When you are only starting, you will sound like you are only starting and this is good.

Every week I learn something new about how to make the podcasts better. Most of my learning comes from Buzzsprout because they put out a weekly newsletter that gives tips specifically for Audacity.

Then you add your episode to Buzzsprout and you are finished.


In summary, if you want to start your own podcast, it is simple to do with minimal costs.

That’s not to say that there isn’t a whole lot of work that goes into making your podcast successful. You have a ton of work ahead of you to start and maintain your podcast.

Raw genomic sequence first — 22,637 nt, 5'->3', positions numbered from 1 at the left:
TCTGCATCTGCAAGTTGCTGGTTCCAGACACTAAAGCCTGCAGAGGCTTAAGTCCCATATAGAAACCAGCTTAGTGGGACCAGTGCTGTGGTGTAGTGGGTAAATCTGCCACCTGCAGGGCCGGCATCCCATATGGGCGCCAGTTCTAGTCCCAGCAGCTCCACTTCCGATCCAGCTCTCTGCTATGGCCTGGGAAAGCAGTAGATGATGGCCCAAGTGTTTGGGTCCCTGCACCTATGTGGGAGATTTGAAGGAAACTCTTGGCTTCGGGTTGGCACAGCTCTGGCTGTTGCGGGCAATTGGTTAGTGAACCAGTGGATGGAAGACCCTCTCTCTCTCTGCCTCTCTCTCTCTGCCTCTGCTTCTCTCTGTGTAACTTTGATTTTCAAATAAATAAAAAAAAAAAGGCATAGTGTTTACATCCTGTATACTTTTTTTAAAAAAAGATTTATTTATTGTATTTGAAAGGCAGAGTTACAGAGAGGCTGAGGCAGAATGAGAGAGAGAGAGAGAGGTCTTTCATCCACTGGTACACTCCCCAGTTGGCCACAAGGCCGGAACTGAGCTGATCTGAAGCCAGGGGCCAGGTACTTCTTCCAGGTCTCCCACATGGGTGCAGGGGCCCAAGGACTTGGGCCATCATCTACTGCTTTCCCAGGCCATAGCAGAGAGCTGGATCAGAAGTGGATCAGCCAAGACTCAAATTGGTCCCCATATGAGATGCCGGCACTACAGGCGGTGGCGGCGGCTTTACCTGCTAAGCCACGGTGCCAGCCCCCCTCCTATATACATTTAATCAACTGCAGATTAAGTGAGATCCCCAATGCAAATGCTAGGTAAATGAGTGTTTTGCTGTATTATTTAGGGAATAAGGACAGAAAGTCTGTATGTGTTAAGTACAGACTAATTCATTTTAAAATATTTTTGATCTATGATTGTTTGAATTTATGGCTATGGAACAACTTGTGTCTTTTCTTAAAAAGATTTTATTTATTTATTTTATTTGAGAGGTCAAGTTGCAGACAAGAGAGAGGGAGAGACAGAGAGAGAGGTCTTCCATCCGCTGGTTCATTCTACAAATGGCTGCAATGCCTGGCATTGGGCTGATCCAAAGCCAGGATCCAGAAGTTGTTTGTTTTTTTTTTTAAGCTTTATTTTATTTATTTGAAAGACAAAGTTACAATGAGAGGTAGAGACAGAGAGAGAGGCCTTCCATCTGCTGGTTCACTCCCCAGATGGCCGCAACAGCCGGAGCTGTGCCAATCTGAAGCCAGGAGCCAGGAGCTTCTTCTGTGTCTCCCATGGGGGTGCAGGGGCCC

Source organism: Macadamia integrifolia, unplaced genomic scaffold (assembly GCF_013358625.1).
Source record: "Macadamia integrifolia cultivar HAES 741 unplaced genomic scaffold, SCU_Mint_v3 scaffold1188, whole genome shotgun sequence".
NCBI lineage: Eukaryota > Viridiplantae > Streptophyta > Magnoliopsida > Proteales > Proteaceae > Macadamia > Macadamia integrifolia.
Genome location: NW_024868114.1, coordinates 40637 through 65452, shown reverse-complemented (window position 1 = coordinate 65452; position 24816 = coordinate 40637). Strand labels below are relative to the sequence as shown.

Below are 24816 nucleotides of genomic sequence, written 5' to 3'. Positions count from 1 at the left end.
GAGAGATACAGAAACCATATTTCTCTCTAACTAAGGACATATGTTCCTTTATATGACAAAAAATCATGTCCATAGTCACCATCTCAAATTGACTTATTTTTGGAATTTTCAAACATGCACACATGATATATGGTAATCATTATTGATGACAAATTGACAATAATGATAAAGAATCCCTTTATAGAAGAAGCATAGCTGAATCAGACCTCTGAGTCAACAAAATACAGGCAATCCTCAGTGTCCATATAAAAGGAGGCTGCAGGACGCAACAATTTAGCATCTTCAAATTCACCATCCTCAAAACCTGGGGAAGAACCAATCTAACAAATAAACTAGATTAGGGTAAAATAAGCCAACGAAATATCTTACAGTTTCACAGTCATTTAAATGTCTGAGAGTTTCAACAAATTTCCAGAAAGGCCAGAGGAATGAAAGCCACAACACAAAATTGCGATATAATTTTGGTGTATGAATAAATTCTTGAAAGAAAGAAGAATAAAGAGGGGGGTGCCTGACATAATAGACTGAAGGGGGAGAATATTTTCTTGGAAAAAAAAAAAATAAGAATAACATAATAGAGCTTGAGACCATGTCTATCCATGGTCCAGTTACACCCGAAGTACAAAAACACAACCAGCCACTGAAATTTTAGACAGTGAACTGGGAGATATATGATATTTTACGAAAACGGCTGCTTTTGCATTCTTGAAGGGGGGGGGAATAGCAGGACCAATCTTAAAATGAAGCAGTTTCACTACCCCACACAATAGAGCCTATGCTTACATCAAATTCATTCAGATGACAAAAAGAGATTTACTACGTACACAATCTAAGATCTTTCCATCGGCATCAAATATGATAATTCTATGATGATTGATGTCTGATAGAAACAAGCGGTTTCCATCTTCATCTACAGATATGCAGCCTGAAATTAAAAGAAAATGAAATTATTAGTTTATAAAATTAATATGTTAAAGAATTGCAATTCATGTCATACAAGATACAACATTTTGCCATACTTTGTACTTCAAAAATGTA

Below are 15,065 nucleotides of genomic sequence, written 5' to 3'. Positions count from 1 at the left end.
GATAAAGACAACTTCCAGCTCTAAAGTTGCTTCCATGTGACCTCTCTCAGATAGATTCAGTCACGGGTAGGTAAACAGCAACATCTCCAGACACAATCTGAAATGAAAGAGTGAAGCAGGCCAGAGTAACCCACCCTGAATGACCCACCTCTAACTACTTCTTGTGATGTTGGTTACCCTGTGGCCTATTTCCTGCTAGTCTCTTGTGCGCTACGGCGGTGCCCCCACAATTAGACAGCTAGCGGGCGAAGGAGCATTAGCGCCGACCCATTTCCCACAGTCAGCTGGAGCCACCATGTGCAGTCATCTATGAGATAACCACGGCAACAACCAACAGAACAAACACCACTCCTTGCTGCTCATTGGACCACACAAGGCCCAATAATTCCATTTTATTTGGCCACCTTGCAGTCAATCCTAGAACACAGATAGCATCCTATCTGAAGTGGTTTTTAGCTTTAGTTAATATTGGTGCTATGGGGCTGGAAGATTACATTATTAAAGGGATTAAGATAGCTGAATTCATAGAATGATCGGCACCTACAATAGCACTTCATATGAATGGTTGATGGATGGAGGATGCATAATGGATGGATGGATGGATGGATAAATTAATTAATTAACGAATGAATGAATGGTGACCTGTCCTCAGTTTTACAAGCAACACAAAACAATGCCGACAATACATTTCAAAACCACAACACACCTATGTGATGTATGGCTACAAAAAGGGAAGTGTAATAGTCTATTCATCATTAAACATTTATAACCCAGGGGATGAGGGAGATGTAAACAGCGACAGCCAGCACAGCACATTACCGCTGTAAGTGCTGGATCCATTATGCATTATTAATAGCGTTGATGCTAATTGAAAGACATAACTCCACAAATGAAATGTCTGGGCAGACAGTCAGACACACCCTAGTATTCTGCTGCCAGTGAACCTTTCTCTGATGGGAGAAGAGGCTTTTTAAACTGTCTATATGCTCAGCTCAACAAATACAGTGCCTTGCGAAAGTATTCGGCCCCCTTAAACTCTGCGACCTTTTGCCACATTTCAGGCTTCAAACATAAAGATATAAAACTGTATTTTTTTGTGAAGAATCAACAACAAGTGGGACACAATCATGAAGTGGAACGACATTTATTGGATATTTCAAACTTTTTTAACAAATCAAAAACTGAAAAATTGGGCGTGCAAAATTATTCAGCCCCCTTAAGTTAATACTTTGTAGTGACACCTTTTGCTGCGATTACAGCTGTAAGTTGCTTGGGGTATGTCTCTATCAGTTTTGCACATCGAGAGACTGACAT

If you’re like me and don’t have a team, you’ll be every part of putting out a great podcast.

Many people have started out like you and me that have built a great following. They now have people on their team and in their business to help.

If you are just starting, take the time to put in the hard work now to start a podcast.

Disclosure: Bear in mind that some of the links in this post are affiliate links and if you go through them to make a purchase I will earn a commission. Keep in mind that I link these companies and their products because of their quality and not because of the commission I receive from your purchases. The decision is yours, and whether or not you decide to buy something is completely up to you.

Did you know we also have a podcast if you would rather listen to this great stuff?

Go to The Underground Entrepreneur and you can listen to our show.

You can listen on a computer, phone, or tablet right from our website.

The Underground Entrepreneur